When her boyfriend proposed to her in 1999, Anna-Mieke Anderson became the proud owner of a diamond engagement ring. All was bliss until her father asked her where the diamond itself came from. Little did he know his question would alter the course of her life.
In researching an answer to her dad’s question, Anderson learned that diamond mines have a reputation for fostering corruption and exploiting workers, their families and the communities in which they exist, reports the Financial Times. They’re also associated with “environmental devastation, severely damaging the land and water,” according to Brilliant Earth. Seven years later, Leonardo DiCaprio’s 2006 film Blood Diamond would help create mainstream awareness of these issues.
Hoping to make even a small difference, Anderson found an organization that advocates for mining communities and sponsored a 7-year-old boy named PonPon. As she exchanged letters with him, a stark picture of his life in Liberia developed. “It wasn’t until he wrote to me and said, ‘I had a great summer because only one of my classmates was killed,’ that I realized how severe this was,” says Anderson.
With PonPon in mind, Anderson decided to make a bold move and launch her own line of conflict-free fine jewelry. But she wanted to define “conflict-free diamond” on her own terms. Currently, the designation is under the purview of the Kimberley Process Certification Scheme, created in 2003 to prevent the import of diamonds “used by rebel movements to finance military action opposed to legitimate and internationally recognized governments,” according to the U.S. Customs and Border Protection website.
Vrai & Oro’s 2018 Mother’s Day campaign, called ‘Blood, Sweat and Tears,’ aimed to ‘share real experiences of modern motherhood.’
Courtesy of Vrai & Oro
Anderson also wanted to account for protecting against human-rights violations, preventing environmental damage and supporting the communities in which these mines exist. But she kept running into a significant roadblock: She couldn’t find diamonds that met her criteria for being conflict-free.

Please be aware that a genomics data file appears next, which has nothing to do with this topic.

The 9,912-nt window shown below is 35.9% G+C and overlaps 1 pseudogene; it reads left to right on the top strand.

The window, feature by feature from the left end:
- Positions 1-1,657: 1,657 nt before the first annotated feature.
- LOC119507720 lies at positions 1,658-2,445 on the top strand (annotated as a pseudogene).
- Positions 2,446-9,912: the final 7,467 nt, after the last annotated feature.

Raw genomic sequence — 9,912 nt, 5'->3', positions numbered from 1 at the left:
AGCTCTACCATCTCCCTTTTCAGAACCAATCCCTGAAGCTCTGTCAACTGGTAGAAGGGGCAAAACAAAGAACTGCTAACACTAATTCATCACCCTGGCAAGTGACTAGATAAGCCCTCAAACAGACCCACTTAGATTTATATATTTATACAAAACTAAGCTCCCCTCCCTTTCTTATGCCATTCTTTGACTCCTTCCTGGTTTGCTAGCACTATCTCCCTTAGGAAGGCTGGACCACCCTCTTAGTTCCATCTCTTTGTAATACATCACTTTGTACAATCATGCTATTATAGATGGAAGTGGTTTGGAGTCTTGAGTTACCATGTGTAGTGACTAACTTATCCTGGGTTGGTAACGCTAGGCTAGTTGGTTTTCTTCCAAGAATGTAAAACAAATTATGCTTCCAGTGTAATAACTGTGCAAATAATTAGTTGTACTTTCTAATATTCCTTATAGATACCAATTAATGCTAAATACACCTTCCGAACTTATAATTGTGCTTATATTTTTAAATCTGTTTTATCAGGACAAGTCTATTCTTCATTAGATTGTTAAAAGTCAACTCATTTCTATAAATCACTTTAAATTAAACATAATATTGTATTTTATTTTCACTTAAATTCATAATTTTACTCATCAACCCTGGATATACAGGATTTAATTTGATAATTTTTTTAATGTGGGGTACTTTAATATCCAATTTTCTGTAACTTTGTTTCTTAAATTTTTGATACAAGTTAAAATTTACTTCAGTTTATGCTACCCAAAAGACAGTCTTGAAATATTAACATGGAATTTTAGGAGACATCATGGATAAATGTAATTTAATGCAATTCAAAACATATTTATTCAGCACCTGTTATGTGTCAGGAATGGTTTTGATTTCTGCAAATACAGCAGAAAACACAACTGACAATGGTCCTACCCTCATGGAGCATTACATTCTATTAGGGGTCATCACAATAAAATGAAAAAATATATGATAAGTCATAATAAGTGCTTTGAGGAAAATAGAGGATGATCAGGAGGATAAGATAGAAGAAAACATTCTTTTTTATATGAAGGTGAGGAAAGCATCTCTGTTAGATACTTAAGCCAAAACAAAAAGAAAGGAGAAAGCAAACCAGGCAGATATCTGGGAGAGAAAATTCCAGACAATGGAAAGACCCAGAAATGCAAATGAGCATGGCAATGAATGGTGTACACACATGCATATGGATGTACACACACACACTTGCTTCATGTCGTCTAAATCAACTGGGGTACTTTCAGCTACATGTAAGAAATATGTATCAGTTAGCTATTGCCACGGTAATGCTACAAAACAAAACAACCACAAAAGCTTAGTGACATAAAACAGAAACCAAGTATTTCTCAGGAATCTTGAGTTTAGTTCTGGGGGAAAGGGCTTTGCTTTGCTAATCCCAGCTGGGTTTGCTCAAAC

And she was not alone. Vanessa Stofenmacher, founder of lab-grown diamond brand Vrai & Oro, faced the same issue. “There’s no bar code on a rough diamond,” says Stofenmacher. “You cannot trace the diamond back to its origin. And all the diamonds are polished in the same location, so it’s all mixed together.”
The answer, they soon discovered, would not be found in the earth but rather created above ground—in the lab.
A clear business plan
Anderson founded her lab-grown diamond fine-jewelry company, MiaDonna, in the early aughts, at a time when lab-grown diamonds hadn’t yet made a significant splash in the market, largely because they still couldn’t be grown past a quarter carat—a fairly small size, particularly if someone wants to get into the engagement-ring business—and in any color but yellow. But still, Anderson saw an opportunity. “I thought, this is where the industry is going,” she recalls. “I can guarantee exactly where they’re made and how they’re made. I know everything about this diamond.”
Stofenmacher also sensed the possibilities, and felt that consumers would eventually embrace the fact that these gems had been made and not mined. “I saw my mindset shift completely,” she says. “I knew if I could tell that story to customers, they could also see that shift and they would stop looking at lab-grown diamonds as a simulation of a diamond, and start seeing it as a real diamond just created in a different way.”
Both women were right. Today, the lab-grown-diamond industry can produce up to 2 million carats every year, according to global management consultancy Bain & Company, and can produce stones in all colors and sizes, not just the aforementioned yellow and quarter carat. In fact, lab-grown diamonds are IIa quality—the covetable colorless standard that just 2% of mined diamonds meet—making them oftentimes “more perfect” than their earth-grown counterparts.